Bill Anderson – Watching the grass grow

I haven’t been following with any great interest the Covid enquiries currently taking place in the UK. I have come to assume that it stands for Covering Over Vapid Idiotic Discussions.

To be honest, I wouldn’t like all my Whatsapp messages to be made public, especially some that I might have sent in a tantrum, or to a friend after a couple of glasses of wine. But then again, I am not a national politician making decisions that will affect the economic well-being of the country, the safety of millions of families, the development of children, and so on.

I am always the optimist, and I, unlike many people I know, thought that this might get behind the scenes of the often poor decision making processes that that was the whole pandemic response. How wrong I was.  Whatever messages seem to be left in cyber space do little more than question the maturity and capacity of those holding the reins during this time. We already know that, at least in the UK, they didn’t even follow their own guidelines for dealing with this, so the enquiry has not brought to light any mind blowing revelations.

However, disclosures of top politicians allegedly making comments like “Just let people die” whether these are private conversations or semiofficial ones moves the conversation from ‘idiotic’ to ‘disturbing’. It’s like making jokes about pedophilia: it is bad taste whatever the context.

I wonder how those directly affected by the whole thing either by loss of loved ones or loss of their businesses, homes and mental health, and the subsequent damage from the treatment, feel about the enquiry. I suspect they are not  put at ease.

Although not designed for this specific purpose, there is a degree of entertainment value at watching the great and the good squirm in their seats when asked to explain ‘Why?’ It is amazing how Covid has created collective and selective amnesia among the big players. ‘I don’t recall,’ is clearly a synonym for ‘I don’t want to tell you because it will make me look bad.’ The entertainment value more or less stops there. Beyond that, the enquiry is as interesting as watching grass grow.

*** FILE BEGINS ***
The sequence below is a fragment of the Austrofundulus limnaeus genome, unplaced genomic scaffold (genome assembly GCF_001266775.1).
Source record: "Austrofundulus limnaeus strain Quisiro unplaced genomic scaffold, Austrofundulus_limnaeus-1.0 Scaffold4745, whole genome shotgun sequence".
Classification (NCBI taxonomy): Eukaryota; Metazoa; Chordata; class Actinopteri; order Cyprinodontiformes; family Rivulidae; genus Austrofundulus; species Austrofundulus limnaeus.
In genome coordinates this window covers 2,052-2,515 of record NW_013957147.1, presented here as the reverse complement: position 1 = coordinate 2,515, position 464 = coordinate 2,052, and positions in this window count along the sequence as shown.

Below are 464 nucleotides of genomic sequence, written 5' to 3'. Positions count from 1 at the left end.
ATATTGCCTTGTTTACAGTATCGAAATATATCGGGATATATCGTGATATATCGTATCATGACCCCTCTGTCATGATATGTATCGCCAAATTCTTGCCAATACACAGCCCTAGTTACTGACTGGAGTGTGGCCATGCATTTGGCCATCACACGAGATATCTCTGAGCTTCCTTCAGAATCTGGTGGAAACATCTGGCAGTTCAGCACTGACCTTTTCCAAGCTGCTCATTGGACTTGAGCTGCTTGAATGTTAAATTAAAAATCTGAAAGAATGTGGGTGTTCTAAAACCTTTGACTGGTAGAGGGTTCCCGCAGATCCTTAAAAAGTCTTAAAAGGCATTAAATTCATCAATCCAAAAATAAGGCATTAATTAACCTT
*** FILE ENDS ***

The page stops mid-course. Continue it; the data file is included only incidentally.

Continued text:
There is another component which could be classed as educational, even though  learning how to do this is not an evolutionary advantage for the human race. That is, how to look sincere and keep a straight face while clearly lying through their teeth, albeit by omission and not by commission. My poker face directly resulted in losing all of my 20 matchsticks in game with my son. These guys and gals are past masters at the poker face. I still think I’d rather be an open book with a face and body language that gives me away every time. I prefer the truth even when it works to my disadvantage.

Can’t say I will be following the rest of this with great interest. Life is too short, and watching the grass grow has suddenly captured my attention.

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Written by

Bill Anderson

Originally from Scotland, Bill has been a permanent resident in Spain for over 20 years many of which were spent in teaching. He has published 5 novels. He lives in Mijas Costa, and is editor of EWN.